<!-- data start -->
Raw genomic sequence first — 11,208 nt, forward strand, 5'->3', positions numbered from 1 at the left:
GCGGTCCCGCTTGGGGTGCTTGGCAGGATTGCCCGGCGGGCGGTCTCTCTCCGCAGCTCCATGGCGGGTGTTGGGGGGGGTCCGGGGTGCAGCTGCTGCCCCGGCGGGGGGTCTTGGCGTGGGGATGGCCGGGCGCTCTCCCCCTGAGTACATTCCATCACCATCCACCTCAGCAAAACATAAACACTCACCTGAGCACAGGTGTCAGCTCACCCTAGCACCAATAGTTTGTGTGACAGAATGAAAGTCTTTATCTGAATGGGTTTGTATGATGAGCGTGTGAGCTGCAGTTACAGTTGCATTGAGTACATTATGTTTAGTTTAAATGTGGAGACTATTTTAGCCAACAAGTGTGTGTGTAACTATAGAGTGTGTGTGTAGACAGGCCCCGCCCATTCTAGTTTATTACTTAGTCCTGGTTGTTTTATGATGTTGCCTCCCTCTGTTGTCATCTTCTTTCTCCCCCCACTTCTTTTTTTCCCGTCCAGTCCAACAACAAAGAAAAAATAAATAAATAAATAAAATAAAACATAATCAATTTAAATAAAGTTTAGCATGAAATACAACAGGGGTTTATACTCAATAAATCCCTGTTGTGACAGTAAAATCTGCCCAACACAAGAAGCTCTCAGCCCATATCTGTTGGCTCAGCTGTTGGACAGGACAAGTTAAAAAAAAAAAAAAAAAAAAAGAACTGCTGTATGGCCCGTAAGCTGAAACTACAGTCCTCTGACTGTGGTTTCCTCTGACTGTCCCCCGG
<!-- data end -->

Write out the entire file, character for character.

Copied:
Raw genomic sequence first — 11,208 nt, forward strand, 5'->3', positions numbered from 1 at the left:
GCGGTCCCGCTTGGGGTGCTTGGCAGGATTGCCCGGCGGGCGGTCTCTCTCCGCAGCTCCATGGCGGGTGTTGGGGGGGGTCCGGGGTGCAGCTGCTGCCCCGGCGGGGGGTCTTGGCGTGGGGATGGCCGGGCGCTCTCCCCCTGAGTACATTCCATCACCATCCACCTCAGCAAAACATAAACACTCACCTGAGCACAGGTGTCAGCTCACCCTAGCACCAATAGTTTGTGTGACAGAATGAAAGTCTTTATCTGAATGGGTTTGTATGATGAGCGTGTGAGCTGCAGTTACAGTTGCATTGAGTACATTATGTTTAGTTTAAATGTGGAGACTATTTTAGCCAACAAGTGTGTGTGTAACTATAGAGTGTGTGTGTAGACAGGCCCCGCCCATTCTAGTTTATTACTTAGTCCTGGTTGTTTTATGATGTTGCCTCCCTCTGTTGTCATCTTCTTTCTCCCCCCACTTCTTTTTTTCCCGTCCAGTCCAACAACAAAGAAAAAATAAATAAATAAATAAAATAAAACATAATCAATTTAAATAAAGTTTAGCATGAAATACAACAGGGGTTTATACTCAATAAATCCCTGTTGTGACAGTAAAATCTGCCCAACACAAGAAGCTCTCAGCCCATATCTGTTGGCTCAGCTGTTGGACAGGACAAGTTAAAAAAAAAAAAAAAAAAAAAGAACTGCTGTATGGCCCGTAAGCTGAAACTACAGTCCTCTGACTGTGGTTTCCTCTGACTGTCCCCCGG